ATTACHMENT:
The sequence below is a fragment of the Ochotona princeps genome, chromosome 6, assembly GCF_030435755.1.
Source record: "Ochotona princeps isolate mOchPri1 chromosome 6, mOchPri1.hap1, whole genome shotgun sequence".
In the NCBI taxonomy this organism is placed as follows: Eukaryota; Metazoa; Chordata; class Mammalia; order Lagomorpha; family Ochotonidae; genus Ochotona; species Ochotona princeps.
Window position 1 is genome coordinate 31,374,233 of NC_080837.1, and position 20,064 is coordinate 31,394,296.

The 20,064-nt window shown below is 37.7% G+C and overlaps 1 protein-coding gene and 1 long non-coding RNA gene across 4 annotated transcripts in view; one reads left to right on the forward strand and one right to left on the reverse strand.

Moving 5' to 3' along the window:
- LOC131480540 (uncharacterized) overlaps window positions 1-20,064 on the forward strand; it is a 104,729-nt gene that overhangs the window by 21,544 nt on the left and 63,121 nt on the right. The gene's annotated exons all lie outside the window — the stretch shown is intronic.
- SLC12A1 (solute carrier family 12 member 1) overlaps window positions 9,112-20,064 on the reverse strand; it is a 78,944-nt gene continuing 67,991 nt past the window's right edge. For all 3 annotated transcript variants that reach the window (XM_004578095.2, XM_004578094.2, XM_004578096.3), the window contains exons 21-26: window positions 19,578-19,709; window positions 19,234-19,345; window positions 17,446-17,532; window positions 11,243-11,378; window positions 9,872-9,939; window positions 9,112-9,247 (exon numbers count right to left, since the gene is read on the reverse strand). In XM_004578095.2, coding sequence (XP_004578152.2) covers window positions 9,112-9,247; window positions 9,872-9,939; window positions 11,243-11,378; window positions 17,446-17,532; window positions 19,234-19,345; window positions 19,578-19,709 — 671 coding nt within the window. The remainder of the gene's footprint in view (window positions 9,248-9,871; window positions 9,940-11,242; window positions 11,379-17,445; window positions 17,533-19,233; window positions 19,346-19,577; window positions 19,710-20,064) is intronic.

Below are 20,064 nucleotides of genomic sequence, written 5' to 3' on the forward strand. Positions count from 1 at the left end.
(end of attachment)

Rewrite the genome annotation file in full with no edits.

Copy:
The sequence below is a fragment of the Ochotona princeps genome, chromosome 6, assembly GCF_030435755.1.
Source record: "Ochotona princeps isolate mOchPri1 chromosome 6, mOchPri1.hap1, whole genome shotgun sequence".
In the NCBI taxonomy this organism is placed as follows: Eukaryota; Metazoa; Chordata; class Mammalia; order Lagomorpha; family Ochotonidae; genus Ochotona; species Ochotona princeps.
Window position 1 is genome coordinate 31,374,233 of NC_080837.1, and position 20,064 is coordinate 31,394,296.

The 20,064-nt window shown below is 37.7% G+C and overlaps 1 protein-coding gene and 1 long non-coding RNA gene across 4 annotated transcripts in view; one reads left to right on the forward strand and one right to left on the reverse strand.

Moving 5' to 3' along the window:
- LOC131480540 (uncharacterized) overlaps window positions 1-20,064 on the forward strand; it is a 104,729-nt gene that overhangs the window by 21,544 nt on the left and 63,121 nt on the right. The gene's annotated exons all lie outside the window — the stretch shown is intronic.
- SLC12A1 (solute carrier family 12 member 1) overlaps window positions 9,112-20,064 on the reverse strand; it is a 78,944-nt gene continuing 67,991 nt past the window's right edge. For all 3 annotated transcript variants that reach the window (XM_004578095.2, XM_004578094.2, XM_004578096.3), the window contains exons 21-26: window positions 19,578-19,709; window positions 19,234-19,345; window positions 17,446-17,532; window positions 11,243-11,378; window positions 9,872-9,939; window positions 9,112-9,247 (exon numbers count right to left, since the gene is read on the reverse strand). In XM_004578095.2, coding sequence (XP_004578152.2) covers window positions 9,112-9,247; window positions 9,872-9,939; window positions 11,243-11,378; window positions 17,446-17,532; window positions 19,234-19,345; window positions 19,578-19,709 — 671 coding nt within the window. The remainder of the gene's footprint in view (window positions 9,248-9,871; window positions 9,940-11,242; window positions 11,379-17,445; window positions 17,533-19,233; window positions 19,346-19,577; window positions 19,710-20,064) is intronic.

Below are 20,064 nucleotides of genomic sequence, written 5' to 3' on the forward strand. Positions count from 1 at the left end.